Purim Baskets can easily turn into a real treasure trove.
Since I only have eyes for kosher, homemade and natural, I find Purim Baskets an unbeatable chance to send a select few some fabulous homemade, fun and useful goodies (did you say fun and useful? Of course! Absolutely not an oxymoron).
Are you known for the perfect chocolate chip cookie recipe?
Or the perfect raspberry vinegar recipe? Or the best chutney recipe? Well then, be a pal and share it with your friends in your Purim Baskets! Let them sample it, and include your recipe. I don’t want to rain on anyone’s parade, but I think these gifts will beat some perplexing …uhh, confections we find in some our Purim baskets and are most often stomped about finding a name, let alone a use, for. The thing with me is I never lose my head when making a menu, not even when the menu is as simple as what to offer for Mishloach Manot, not even when there seems to be an excuse (the just-this-once-excuse as I call it, which as it turns out is invoked much too often for comfort) for inferior and frivolous ingredients. Why serve junk even then, especially when you can, as I always do, start with serious ingredients and end up with fun results?
Just a few guidelines on good choices of Purim Baskets items:
Some Purim baskets may not be retrieved right away, so let’s start by not making anything that demands immediate refrigeration, such as a meat- or fish-based sauce, a chocolate truffle, a cheesecake. Let’s also leave the fragile treats such as lace cookies or fruit pie for that time when we are going straight to our hosts and when the goodies will not suffer in transit. Let’s only deal with those items that are sturdy and not temperature-sensitive, and travel well.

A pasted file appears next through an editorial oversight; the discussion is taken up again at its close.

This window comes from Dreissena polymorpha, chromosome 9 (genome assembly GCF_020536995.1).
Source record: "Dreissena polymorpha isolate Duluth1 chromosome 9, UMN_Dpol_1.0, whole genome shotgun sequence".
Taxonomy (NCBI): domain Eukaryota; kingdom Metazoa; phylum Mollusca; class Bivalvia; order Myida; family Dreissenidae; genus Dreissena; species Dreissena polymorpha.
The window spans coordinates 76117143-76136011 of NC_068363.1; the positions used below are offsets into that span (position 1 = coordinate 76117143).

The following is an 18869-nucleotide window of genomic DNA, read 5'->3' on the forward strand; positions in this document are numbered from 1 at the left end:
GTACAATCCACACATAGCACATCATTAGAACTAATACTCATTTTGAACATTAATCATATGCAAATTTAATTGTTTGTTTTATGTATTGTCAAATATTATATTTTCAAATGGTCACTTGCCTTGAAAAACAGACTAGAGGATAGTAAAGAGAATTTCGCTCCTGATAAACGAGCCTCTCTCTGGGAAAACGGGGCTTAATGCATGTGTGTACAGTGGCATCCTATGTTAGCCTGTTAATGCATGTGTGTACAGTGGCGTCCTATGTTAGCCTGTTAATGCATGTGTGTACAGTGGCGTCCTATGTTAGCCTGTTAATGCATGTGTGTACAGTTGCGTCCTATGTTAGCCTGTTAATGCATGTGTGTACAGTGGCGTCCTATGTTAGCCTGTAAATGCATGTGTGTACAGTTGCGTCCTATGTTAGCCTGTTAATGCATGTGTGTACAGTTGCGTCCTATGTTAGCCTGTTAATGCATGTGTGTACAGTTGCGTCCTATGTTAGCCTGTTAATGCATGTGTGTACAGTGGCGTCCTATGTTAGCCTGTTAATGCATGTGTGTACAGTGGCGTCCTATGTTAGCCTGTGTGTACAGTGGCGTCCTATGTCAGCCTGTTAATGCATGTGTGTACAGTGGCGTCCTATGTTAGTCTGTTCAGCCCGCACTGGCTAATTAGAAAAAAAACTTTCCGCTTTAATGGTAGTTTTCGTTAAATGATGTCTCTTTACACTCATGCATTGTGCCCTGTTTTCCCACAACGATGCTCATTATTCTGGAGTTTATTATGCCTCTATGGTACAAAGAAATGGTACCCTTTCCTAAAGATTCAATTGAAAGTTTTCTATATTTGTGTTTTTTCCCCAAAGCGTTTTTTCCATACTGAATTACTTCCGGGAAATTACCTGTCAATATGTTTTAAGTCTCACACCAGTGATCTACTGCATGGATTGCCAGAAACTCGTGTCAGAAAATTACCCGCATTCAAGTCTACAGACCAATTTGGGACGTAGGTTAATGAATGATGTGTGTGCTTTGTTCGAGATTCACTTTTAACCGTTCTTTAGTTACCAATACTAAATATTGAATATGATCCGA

Before I share some of my favorite Purim Baskets edible presents with you, let me reassure the reluctant or harried hostess that even if she is totally reticent about “manufacturing” her own confections, there are some perfectly healthy and no-nonsense treats she can fill a basket with, without even boiling water: dry fruit and nuts; high quality tea or coffee; a good wine or liquor bottle; a beautiful pineapple or melon; an unusual premium item your friends may not have in their pantry, such as wasabi or miso or saffron or pasta.
I will leave the presentation entirely up to you
But I would still emphasize that, when you give something wonderful, you should obsess much less about the packaging. Let all the promise be found in, not around, the gift. YUM! I guarantee you will never never again have the heart or the poor judgment to get the store-bought version. I also guarantee, with no less authority, your sinuses will be cleared for the rest of the year!
All recipes are excerpted from my latest cookbook, The Whole Foods Kosher Kitchen, which has a very extensive pantry chapter. I have added a lot of goodies to last year’s list of goodies, so you have plenty to choose from. Also, did you know it has a gigantic Passover index. Just saying…. Purim is upon us, so Passover couldn’t be too far behind. You will love to have it on hand!